In this interview, Peter Fischer from the German Federal Foreign Office, reports how the G7 integrate climate into their analysis of future conflicts, fragility and instability. Taking a critical stance, he stresses that one has to consider the full conflict cycle and possible priorities for future G7 activities related to climate and security.
This interview was conducted at the Planetary Security Conference in The Hague, 5-6 December 2016.
"We have a G7 working group on climate and fragility, it is the G7 foreign ministries that operate this group and we started this process in 2013 already and in 2015/2016 we delivered a report to the G7 foreign ministers on the nexus between climate, fragility, stability, and security and the report says clearly that there is a nexus, that climate change is a risk multiplier, all the arguments that you know and that have been mentioned at this conference.
In 2016 this year we got a two year mandate to try to make some practical progress and to report back to the G7 foreign ministers and what we are trying to do is look at the full conflict cycle where we say at the beginning we have predictive tools – which instruments do we use to look into the future and how do they integrate climate into the analysis of future situations of fragility and instability and security threats.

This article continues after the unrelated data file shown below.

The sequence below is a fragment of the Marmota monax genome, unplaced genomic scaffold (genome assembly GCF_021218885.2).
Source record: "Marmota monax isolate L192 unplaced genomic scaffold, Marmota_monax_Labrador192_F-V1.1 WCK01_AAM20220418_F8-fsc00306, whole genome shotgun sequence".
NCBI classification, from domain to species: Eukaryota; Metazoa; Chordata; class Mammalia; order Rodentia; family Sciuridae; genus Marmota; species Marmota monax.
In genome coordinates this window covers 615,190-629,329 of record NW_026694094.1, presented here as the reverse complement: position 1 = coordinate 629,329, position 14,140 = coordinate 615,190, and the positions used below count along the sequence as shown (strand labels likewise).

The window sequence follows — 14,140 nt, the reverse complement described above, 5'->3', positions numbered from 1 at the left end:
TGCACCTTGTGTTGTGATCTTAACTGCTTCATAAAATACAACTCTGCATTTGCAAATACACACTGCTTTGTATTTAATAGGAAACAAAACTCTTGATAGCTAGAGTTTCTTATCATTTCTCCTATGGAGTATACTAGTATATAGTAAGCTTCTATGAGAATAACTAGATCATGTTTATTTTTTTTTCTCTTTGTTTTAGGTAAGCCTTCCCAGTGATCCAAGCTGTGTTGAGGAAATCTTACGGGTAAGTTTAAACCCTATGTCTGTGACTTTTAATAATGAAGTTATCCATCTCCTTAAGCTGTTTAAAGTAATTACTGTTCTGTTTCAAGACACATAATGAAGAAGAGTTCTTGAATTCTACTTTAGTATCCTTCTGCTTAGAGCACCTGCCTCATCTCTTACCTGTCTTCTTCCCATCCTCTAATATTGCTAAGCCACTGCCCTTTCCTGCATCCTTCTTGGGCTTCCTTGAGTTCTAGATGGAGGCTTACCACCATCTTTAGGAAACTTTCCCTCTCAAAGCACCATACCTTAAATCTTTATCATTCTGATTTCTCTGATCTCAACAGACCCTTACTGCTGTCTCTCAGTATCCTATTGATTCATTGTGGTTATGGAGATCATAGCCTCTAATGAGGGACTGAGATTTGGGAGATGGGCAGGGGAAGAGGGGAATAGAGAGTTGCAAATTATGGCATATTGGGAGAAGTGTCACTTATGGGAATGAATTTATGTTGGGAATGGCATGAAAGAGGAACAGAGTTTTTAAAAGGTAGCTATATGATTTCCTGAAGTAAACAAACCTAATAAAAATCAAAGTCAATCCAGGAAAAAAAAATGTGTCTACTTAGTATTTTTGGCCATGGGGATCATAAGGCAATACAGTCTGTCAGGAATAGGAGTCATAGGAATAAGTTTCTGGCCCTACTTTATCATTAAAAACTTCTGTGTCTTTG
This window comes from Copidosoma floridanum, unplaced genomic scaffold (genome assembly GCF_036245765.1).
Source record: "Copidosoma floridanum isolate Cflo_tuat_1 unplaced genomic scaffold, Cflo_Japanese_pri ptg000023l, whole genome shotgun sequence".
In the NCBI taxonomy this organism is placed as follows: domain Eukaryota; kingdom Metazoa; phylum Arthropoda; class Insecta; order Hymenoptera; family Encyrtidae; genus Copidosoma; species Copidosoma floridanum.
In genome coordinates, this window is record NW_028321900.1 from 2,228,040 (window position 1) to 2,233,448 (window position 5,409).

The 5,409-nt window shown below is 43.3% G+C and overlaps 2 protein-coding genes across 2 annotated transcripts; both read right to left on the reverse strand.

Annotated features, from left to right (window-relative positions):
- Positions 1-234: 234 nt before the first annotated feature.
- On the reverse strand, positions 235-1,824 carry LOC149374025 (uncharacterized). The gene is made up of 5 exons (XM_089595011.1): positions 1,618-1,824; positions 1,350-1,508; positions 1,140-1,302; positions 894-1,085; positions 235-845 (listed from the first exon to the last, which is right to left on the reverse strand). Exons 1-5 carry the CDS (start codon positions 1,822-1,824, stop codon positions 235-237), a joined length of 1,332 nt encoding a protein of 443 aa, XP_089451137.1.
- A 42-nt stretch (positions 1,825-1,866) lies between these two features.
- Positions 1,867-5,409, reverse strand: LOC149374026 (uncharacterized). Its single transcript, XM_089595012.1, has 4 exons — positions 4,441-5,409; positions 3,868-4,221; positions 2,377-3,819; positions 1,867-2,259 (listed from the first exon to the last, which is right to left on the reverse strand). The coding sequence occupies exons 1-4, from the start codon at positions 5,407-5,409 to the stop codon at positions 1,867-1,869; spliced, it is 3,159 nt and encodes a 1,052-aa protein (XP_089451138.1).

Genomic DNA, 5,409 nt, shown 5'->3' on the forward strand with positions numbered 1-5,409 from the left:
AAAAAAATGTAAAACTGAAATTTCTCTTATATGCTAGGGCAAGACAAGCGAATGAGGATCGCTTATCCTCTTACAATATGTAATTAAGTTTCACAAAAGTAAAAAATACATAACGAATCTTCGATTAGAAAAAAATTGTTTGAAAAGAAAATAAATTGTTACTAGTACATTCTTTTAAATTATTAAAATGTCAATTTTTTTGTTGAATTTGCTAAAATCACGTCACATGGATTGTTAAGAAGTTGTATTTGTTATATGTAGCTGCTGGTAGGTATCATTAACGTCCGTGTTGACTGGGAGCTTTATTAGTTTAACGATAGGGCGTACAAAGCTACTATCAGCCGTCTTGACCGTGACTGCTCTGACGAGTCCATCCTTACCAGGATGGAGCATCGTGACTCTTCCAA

I think it is fair to say that this integration is not yet done well enough and we need to improve and so we try to learn from each other and we will see what we can learn from each other, what progress we can make there and then we need to look at the full conflict cycle, look at the different tools or the different policy instruments that the G7 countries use vis-à-vis regions or situations of fragility.
There is environmental policies to fight against environmental degradation, there is developmental policies to deal with the situations of environmental degradation caused by climate change to provide people other sources of employment.
Then we have the classic diplomatic tools – when there is a crisis that is already at hand, a loss of stability – mediation, peace building. All that needs to consider climate aspects. If you build a peace in a way that does not consider climate results, your peace building may not be stable, either. And at the end there is also hard security issues: policing and military issues.
I hope that in the future we will integrate our risk assessments but that we will also take one or two kinds of demonstration projects; that we look at a particular area, in my view it is best to look at a particular region, and really see what instruments are we 7 deploying. Do they fit together well? Is there something we can do to increase their collective effectiveness and coherence and can we learn through that process?
My personal favorite is Lake Chad.”